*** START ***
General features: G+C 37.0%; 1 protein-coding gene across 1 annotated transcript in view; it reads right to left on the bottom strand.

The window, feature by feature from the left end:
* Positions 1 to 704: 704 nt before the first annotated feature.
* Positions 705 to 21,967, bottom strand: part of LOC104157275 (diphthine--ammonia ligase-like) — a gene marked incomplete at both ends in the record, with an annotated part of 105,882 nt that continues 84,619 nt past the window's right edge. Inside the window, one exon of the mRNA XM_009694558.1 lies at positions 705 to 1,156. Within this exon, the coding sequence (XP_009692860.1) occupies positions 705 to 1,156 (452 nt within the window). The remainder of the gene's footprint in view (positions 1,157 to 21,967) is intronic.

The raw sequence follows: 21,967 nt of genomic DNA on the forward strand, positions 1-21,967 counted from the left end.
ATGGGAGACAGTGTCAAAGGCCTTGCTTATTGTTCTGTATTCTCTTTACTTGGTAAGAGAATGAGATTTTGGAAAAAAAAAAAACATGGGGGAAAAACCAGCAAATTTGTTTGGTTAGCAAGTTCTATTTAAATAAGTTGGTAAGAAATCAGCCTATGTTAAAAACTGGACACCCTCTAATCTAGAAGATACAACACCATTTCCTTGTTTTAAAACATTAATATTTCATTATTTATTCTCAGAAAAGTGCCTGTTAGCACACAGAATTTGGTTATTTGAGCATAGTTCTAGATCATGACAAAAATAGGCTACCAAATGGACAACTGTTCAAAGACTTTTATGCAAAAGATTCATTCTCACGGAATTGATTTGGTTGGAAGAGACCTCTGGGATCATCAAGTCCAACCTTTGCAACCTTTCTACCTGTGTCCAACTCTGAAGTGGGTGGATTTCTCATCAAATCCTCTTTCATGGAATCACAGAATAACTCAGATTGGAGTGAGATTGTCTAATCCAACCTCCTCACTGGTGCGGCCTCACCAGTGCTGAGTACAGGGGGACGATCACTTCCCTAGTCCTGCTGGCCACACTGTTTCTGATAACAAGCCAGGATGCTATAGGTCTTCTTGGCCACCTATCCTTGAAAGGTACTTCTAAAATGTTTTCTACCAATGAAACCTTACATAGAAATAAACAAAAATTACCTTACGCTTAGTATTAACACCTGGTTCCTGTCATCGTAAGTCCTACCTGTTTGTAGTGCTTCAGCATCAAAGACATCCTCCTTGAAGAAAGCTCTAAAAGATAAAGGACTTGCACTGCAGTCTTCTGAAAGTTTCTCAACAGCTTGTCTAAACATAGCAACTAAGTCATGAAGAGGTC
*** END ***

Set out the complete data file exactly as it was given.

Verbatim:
General features: G+C 37.0%; 1 protein-coding gene across 1 annotated transcript in view; it reads right to left on the bottom strand.

The window, feature by feature from the left end:
* Positions 1 to 704: 704 nt before the first annotated feature.
* Positions 705 to 21,967, bottom strand: part of LOC104157275 (diphthine--ammonia ligase-like) — a gene marked incomplete at both ends in the record, with an annotated part of 105,882 nt that continues 84,619 nt past the window's right edge. Inside the window, one exon of the mRNA XM_009694558.1 lies at positions 705 to 1,156. Within this exon, the coding sequence (XP_009692860.1) occupies positions 705 to 1,156 (452 nt within the window). The remainder of the gene's footprint in view (positions 1,157 to 21,967) is intronic.

The raw sequence follows: 21,967 nt of genomic DNA on the forward strand, positions 1-21,967 counted from the left end.
ATGGGAGACAGTGTCAAAGGCCTTGCTTATTGTTCTGTATTCTCTTTACTTGGTAAGAGAATGAGATTTTGGAAAAAAAAAAAACATGGGGGAAAAACCAGCAAATTTGTTTGGTTAGCAAGTTCTATTTAAATAAGTTGGTAAGAAATCAGCCTATGTTAAAAACTGGACACCCTCTAATCTAGAAGATACAACACCATTTCCTTGTTTTAAAACATTAATATTTCATTATTTATTCTCAGAAAAGTGCCTGTTAGCACACAGAATTTGGTTATTTGAGCATAGTTCTAGATCATGACAAAAATAGGCTACCAAATGGACAACTGTTCAAAGACTTTTATGCAAAAGATTCATTCTCACGGAATTGATTTGGTTGGAAGAGACCTCTGGGATCATCAAGTCCAACCTTTGCAACCTTTCTACCTGTGTCCAACTCTGAAGTGGGTGGATTTCTCATCAAATCCTCTTTCATGGAATCACAGAATAACTCAGATTGGAGTGAGATTGTCTAATCCAACCTCCTCACTGGTGCGGCCTCACCAGTGCTGAGTACAGGGGGACGATCACTTCCCTAGTCCTGCTGGCCACACTGTTTCTGATAACAAGCCAGGATGCTATAGGTCTTCTTGGCCACCTATCCTTGAAAGGTACTTCTAAAATGTTTTCTACCAATGAAACCTTACATAGAAATAAACAAAAATTACCTTACGCTTAGTATTAACACCTGGTTCCTGTCATCGTAAGTCCTACCTGTTTGTAGTGCTTCAGCATCAAAGACATCCTCCTTGAAGAAAGCTCTAAAAGATAAAGGACTTGCACTGCAGTCTTCTGAAAGTTTCTCAACAGCTTGTCTAAACATAGCAACTAAGTCATGAAGAGGTC